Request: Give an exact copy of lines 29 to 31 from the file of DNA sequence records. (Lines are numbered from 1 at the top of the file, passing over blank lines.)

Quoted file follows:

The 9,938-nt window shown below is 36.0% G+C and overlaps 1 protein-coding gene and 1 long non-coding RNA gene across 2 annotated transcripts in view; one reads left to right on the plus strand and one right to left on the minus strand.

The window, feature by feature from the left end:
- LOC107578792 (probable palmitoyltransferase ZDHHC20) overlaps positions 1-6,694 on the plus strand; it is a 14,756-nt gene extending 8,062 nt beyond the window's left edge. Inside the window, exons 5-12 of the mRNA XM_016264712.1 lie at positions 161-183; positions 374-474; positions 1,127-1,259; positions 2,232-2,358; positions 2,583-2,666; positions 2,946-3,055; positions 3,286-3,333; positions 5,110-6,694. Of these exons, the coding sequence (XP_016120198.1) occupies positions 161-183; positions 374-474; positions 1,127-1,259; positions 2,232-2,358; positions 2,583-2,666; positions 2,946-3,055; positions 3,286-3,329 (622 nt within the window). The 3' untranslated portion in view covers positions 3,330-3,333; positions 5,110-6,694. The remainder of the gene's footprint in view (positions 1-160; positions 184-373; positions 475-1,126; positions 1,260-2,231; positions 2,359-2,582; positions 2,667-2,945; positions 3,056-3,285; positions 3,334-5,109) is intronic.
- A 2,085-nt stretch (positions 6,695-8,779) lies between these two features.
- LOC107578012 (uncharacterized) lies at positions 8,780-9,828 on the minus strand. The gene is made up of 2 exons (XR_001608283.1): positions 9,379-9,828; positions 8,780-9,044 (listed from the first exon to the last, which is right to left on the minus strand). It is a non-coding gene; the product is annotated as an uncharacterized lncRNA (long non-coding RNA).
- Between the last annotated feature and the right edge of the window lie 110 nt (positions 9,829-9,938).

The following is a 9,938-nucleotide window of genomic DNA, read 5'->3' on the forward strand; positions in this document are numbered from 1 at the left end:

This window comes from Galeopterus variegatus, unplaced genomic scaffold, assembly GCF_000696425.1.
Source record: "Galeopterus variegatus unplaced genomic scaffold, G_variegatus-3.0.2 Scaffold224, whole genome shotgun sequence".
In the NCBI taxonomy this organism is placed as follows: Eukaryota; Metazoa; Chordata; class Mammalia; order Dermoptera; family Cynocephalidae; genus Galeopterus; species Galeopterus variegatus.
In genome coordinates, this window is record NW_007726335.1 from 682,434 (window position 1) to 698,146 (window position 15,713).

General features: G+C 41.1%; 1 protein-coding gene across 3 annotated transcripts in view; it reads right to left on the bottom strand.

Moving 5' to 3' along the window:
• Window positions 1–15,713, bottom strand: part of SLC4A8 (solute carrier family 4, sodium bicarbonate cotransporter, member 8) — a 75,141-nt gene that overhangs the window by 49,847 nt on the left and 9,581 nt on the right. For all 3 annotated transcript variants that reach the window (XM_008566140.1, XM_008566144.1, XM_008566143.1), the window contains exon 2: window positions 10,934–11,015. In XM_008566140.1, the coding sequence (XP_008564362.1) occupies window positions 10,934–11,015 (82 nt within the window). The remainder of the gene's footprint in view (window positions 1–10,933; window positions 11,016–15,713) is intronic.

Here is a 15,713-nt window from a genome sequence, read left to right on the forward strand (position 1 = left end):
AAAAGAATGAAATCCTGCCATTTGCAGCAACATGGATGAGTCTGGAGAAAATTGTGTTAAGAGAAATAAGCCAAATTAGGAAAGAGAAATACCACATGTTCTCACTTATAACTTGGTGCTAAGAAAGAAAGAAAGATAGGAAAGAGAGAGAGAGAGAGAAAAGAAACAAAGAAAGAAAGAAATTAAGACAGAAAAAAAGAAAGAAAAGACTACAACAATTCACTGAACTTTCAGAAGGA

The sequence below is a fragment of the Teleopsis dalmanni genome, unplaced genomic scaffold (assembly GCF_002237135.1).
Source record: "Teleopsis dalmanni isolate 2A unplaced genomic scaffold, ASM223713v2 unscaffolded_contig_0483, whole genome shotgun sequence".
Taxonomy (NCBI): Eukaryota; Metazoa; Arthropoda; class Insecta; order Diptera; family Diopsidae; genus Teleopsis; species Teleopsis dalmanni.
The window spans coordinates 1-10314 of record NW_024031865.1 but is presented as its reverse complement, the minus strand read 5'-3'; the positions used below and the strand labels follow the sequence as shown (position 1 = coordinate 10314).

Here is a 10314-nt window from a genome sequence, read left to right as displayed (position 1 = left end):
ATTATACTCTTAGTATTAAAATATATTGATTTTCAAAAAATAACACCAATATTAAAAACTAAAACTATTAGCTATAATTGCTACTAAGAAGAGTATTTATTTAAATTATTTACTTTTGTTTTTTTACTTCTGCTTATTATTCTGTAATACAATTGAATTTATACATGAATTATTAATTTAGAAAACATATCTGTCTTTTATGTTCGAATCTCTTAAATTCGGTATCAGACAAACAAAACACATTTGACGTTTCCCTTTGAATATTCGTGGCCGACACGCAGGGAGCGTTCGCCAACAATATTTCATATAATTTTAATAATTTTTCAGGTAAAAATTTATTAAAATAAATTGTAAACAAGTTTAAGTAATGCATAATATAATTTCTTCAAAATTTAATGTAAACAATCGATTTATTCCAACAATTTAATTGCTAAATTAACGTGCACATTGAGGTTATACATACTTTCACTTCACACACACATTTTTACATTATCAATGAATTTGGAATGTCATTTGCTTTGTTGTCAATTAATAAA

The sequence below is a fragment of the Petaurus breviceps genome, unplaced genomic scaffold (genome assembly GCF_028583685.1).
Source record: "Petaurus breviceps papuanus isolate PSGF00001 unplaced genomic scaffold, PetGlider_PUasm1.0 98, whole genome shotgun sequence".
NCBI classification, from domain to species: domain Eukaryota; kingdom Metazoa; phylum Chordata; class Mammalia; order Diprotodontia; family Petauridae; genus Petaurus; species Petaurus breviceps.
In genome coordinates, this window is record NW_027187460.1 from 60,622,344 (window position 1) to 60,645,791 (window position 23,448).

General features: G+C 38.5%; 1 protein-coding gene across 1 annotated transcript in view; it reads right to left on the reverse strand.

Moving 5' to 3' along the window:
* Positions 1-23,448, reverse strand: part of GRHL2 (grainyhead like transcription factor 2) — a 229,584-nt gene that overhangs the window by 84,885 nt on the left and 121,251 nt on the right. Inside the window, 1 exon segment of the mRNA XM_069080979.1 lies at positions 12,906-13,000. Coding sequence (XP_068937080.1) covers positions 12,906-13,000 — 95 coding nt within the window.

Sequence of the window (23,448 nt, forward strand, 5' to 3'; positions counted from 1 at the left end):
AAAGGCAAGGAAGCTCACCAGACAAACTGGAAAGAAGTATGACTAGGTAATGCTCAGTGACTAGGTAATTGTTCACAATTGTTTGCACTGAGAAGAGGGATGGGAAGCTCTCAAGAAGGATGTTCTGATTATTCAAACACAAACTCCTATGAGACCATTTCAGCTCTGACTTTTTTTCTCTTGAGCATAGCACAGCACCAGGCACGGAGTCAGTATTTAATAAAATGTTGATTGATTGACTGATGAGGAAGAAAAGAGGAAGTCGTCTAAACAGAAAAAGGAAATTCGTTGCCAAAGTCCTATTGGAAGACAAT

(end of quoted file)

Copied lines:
* Positions 1-23,448, reverse strand: part of GRHL2 (grainyhead like transcription factor 2) — a 229,584-nt gene that overhangs the window by 84,885 nt on the left and 121,251 nt on the right. Inside the window, 1 exon segment of the mRNA XM_069080979.1 lies at positions 12,906-13,000. Coding sequence (XP_068937080.1) covers positions 12,906-13,000 — 95 coding nt within the window.

Sequence of the window (23,448 nt, forward strand, 5' to 3'; positions counted from 1 at the left end):
AAAGGCAAGGAAGCTCACCAGACAAACTGGAAAGAAGTATGACTAGGTAATGCTCAGTGACTAGGTAATTGTTCACAATTGTTTGCACTGAGAAGAGGGATGGGAAGCTCTCAAGAAGGATGTTCTGATTATTCAAACACAAACTCCTATGAGACCATTTCAGCTCTGACTTTTTTTCTCTTGAGCATAGCACAGCACCAGGCACGGAGTCAGTATTTAATAAAATGTTGATTGATTGACTGATGAGGAAGAAAAGAGGAAGTCGTCTAAACAGAAAAAGGAAATTCGTTGCCAAAGTCCTATTGGAAGACAAT